by Richard Green

Wed 18/06/69   
Radio Show: Radio One Club, BBC Radio One, London, England (12:00 noon-1:55 pm)
Live midday show with Dave Dee, Dozy, Beaky, Mick & Tich

Thu 19/06/69   
TV Show: Set ‘em up Joe, London Weekend Television, London, England [Broadcast on 21/06/69]
Dave Dee, Dozy, Beaky, Mick & Tich record their contribution to the forthcoming show

Fri 20/06/69   
Single release: Harmony Grass – First Time Loving / What A Groovy Day (RCA 1828)
Harmony Grass were Tony Rivers (vo), Tony Ferguson (gt), Kenny Rowe (vo), Ray Brown (bs), Tom Marshall (rh) and Bill Castle (dr), previewing a track from the forthcoming Dave Dee, Dozy, Beaky, Mick & Tich “Together” album

Fri 20/06/69   
Travel to Belgium
Dave Dee, Dozy, Beaky, Mick & Tich fly to Brussels for a Belgian TV date

Sat 21/06/69   
First International Pop Event, Deurne Arena, Antwerp, Belgium
Dave Dee, Dozy, Beaky, Mick & Tich, Chicken Shack, Fleetwood Mac, Jess and James, The Nice, The Pebbles, Procol Harum, Freedom, Family, Yes and Wallace Collection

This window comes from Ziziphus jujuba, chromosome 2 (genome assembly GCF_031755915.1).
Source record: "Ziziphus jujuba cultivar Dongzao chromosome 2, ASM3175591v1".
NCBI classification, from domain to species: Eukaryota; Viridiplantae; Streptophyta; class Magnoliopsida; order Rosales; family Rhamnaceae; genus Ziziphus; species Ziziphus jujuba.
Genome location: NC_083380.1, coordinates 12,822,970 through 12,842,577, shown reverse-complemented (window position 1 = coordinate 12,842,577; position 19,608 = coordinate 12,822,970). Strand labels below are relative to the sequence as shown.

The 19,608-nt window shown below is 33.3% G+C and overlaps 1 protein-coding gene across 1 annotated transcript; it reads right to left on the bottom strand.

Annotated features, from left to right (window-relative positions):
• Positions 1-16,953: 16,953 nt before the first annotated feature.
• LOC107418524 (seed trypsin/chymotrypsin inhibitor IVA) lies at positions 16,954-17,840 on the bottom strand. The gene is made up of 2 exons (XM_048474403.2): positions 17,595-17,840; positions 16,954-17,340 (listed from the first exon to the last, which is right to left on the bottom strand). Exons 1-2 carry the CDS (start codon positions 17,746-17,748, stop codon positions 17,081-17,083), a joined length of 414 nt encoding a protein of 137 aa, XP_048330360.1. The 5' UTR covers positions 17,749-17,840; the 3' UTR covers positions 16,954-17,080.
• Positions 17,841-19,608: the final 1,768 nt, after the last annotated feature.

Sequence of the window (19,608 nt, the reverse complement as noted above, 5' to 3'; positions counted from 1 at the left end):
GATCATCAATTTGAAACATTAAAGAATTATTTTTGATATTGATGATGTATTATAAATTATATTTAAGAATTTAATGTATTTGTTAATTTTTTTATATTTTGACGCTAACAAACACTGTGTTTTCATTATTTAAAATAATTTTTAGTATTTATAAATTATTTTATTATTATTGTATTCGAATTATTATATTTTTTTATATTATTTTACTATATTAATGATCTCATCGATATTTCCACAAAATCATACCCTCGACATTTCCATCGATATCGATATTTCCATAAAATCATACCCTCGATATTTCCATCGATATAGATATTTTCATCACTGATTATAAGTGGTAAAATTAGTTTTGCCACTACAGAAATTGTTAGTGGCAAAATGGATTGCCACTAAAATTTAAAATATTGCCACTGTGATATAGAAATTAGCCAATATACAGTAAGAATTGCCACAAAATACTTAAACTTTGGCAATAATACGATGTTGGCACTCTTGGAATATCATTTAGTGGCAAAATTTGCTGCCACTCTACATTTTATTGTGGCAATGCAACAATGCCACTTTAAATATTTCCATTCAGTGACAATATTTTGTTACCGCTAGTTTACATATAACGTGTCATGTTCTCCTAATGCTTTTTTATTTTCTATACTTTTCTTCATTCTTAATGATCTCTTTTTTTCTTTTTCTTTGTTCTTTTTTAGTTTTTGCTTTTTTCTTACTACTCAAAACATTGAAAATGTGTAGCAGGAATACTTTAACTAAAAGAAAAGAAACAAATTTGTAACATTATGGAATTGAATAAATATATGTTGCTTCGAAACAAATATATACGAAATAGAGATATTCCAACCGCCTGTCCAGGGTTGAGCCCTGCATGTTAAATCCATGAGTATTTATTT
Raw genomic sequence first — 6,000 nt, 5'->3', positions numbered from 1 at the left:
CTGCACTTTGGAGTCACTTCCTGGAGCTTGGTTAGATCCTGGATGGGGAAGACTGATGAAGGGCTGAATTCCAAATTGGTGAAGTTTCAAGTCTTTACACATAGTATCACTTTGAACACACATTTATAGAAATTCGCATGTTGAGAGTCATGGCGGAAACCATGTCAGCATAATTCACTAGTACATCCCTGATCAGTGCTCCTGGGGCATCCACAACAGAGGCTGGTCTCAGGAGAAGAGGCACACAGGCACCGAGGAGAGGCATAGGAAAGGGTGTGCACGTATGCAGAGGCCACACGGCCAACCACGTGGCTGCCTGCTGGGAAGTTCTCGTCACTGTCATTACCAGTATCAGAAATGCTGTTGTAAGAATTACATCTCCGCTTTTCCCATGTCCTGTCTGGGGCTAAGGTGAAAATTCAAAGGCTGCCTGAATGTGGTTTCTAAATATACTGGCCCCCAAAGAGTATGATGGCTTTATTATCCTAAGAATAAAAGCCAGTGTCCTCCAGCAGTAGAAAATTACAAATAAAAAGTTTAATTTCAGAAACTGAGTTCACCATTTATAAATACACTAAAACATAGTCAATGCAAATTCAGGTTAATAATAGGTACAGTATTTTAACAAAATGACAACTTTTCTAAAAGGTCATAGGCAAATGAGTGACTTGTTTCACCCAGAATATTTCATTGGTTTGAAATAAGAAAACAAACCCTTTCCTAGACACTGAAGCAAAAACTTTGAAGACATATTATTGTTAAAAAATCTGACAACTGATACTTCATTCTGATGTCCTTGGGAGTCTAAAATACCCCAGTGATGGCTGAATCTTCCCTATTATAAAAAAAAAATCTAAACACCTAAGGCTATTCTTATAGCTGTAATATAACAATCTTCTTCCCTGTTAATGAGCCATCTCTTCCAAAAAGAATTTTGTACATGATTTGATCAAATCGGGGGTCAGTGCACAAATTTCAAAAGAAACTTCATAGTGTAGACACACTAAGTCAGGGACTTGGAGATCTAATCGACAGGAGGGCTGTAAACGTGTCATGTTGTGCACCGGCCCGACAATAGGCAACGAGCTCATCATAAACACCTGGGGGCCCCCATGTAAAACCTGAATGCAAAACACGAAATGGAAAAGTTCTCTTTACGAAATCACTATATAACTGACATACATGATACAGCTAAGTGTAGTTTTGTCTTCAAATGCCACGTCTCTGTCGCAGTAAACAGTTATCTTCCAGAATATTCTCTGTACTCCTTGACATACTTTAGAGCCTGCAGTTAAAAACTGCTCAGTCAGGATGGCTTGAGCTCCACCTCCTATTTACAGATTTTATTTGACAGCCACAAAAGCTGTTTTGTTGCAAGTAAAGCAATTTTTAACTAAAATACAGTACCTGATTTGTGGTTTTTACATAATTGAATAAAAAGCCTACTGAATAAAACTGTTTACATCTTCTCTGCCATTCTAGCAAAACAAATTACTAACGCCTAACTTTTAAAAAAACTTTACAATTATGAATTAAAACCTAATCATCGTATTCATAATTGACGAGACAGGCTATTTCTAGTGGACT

Jess and James, The Pebbles and Wallace Collection are three groups from Belgium

Sat 21/06/69   
TV Performance: Set ‘em up Joe, London Weekend Television, London, England (6:50 pm)

 

Hosted by Joe Brown: Snake In The Grass (Black & White/Lip-Sync) [Recorded on 19/06/69]
With Scott Walker: Nights of Cincinatti, Françoise Hardy: It Hurts to Say Goodbye, Bobby Vee

 


23-27 June 69   
Radio Show: TV On Radio One, BBC Radio One, London, England
Dave Dee, Dozy, Beaky, Mick & Tich with T.V., aka Tommy Vance

Tue 24/06/69   
Merton College, Oxford, Oxfordshire, England
Dave Dee, Dozy, Beaky, Mick & Tich

Wed 25/06/69   
BBC Radio Session: Tony Brandon Show [Broadcast on 7/07/69]
Harmony Grass: Baby You Come Rolling Across My Mind, First Time Lovin’ (Live Performance)

Fri 27/06/69   
TV Performance: Tous en Scène, ORTF, Antenne culturelle du Kremlin Bicêtre, France
The Wreck Of The Antoinette / Don Juan (Colour/Live)